Chicago blanketed by haze from Canada blazes which has now reached Spain. | ERIC COX


Mallorca has been placed on extreme forest fire alert today while the smoke from the Canadian wildfires which blanketed several major urban centres in June, including New York City and Toronto, tinging skies an eerie orange, has crossed the North Atlantic.

Worsening fires in Quebec and Ontario will likely make for hazy skies and deep orange sunsets in Europe this week as it begins to move across Spain. However, because the smoke is predicted to stay higher in the atmosphere, it's unlikely that surface air quality will be impacted.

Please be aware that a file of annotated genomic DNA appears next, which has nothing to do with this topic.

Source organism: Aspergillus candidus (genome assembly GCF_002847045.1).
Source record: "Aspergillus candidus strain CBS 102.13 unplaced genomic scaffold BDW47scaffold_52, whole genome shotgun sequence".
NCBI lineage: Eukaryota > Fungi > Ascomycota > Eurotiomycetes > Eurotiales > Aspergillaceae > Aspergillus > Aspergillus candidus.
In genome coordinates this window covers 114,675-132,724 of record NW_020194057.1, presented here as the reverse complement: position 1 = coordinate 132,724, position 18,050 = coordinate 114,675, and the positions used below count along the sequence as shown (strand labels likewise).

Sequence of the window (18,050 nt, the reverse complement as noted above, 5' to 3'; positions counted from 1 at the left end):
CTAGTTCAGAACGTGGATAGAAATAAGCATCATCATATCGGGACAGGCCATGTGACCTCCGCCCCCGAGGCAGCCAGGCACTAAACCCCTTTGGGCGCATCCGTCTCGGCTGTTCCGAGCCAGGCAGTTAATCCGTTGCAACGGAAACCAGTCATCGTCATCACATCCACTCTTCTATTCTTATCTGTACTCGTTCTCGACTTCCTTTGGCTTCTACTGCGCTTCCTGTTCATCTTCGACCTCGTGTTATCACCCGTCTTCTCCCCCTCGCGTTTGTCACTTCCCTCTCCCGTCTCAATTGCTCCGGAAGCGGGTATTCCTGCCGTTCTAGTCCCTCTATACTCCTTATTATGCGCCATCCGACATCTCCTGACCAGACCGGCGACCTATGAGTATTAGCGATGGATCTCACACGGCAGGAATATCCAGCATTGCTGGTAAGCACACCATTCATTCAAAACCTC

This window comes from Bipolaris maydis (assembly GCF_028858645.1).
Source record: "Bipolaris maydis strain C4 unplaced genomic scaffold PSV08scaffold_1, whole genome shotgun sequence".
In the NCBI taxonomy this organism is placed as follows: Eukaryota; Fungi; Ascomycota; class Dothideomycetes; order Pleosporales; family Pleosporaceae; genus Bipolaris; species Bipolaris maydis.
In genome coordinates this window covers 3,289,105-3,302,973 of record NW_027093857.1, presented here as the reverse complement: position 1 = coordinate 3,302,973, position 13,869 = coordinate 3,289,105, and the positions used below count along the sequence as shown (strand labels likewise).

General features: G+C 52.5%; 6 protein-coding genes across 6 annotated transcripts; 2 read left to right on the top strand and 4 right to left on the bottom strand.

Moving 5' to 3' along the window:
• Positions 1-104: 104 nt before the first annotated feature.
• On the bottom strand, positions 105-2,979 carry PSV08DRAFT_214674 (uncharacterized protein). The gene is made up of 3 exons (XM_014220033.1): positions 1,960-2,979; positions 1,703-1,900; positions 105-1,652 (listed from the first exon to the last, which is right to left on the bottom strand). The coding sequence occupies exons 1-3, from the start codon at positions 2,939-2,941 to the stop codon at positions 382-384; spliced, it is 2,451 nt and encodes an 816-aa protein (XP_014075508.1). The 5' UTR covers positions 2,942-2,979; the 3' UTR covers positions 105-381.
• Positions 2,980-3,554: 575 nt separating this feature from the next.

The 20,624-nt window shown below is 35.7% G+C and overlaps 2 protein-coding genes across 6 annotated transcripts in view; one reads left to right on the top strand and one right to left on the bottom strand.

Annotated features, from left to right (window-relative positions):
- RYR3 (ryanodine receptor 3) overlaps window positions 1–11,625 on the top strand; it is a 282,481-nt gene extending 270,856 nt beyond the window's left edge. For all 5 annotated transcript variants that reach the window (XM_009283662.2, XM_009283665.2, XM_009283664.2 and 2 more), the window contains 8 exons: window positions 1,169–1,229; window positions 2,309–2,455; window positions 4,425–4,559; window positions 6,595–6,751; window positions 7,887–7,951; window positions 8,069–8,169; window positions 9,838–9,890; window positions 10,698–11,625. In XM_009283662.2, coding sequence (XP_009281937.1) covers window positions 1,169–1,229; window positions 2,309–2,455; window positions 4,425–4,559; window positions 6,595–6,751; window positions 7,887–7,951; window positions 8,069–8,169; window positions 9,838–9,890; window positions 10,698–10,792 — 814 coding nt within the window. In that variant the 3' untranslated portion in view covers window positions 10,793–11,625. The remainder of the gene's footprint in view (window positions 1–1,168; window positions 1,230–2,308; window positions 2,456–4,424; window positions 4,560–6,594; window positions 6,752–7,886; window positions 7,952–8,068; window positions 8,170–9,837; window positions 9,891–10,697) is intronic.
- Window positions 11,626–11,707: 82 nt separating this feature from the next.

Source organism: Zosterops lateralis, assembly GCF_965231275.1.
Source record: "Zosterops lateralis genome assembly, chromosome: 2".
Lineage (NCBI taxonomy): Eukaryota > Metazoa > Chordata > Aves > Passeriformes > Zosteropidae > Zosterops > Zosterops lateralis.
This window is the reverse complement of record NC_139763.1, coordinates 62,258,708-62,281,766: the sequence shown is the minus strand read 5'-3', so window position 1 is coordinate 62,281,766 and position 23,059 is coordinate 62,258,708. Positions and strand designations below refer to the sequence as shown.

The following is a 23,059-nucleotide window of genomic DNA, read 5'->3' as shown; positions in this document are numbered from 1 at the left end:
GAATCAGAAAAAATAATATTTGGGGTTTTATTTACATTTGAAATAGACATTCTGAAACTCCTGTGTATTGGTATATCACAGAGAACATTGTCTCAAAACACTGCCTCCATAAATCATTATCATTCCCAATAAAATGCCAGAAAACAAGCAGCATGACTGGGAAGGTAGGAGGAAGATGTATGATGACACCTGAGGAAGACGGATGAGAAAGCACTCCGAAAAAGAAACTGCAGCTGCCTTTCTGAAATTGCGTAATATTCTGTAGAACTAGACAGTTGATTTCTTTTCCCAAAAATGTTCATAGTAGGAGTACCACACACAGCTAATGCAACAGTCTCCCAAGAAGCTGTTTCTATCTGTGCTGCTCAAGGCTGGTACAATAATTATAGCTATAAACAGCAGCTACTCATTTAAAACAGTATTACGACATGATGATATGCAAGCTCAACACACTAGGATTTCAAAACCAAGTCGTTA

This year's wildfire season is the worst on record in Canada, with some 76,000 square kilometres (29,000 square miles) burning across eastern and western Canada. That's greater than the combined area burned in 2016, 2019, 2020, and 2022, according to the Canadian Interagency Forest Fire Centre.

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As of June 26, the annual emissions from the fires are now the largest for Canada since satellite monitoring began in 2003, surpassing 2014 at 140 million tons.

Scientists are especially concerned about what Canada's fires are putting into the atmosphere — and the air we breathe.

The carbon they have released is roughly equivalent to Indonesia's annual carbon dioxide emissions from the burning of fossil fuels.

Canada's wildfire season typically peaks in late July or August, with emissions continuing to climb throughout the summer.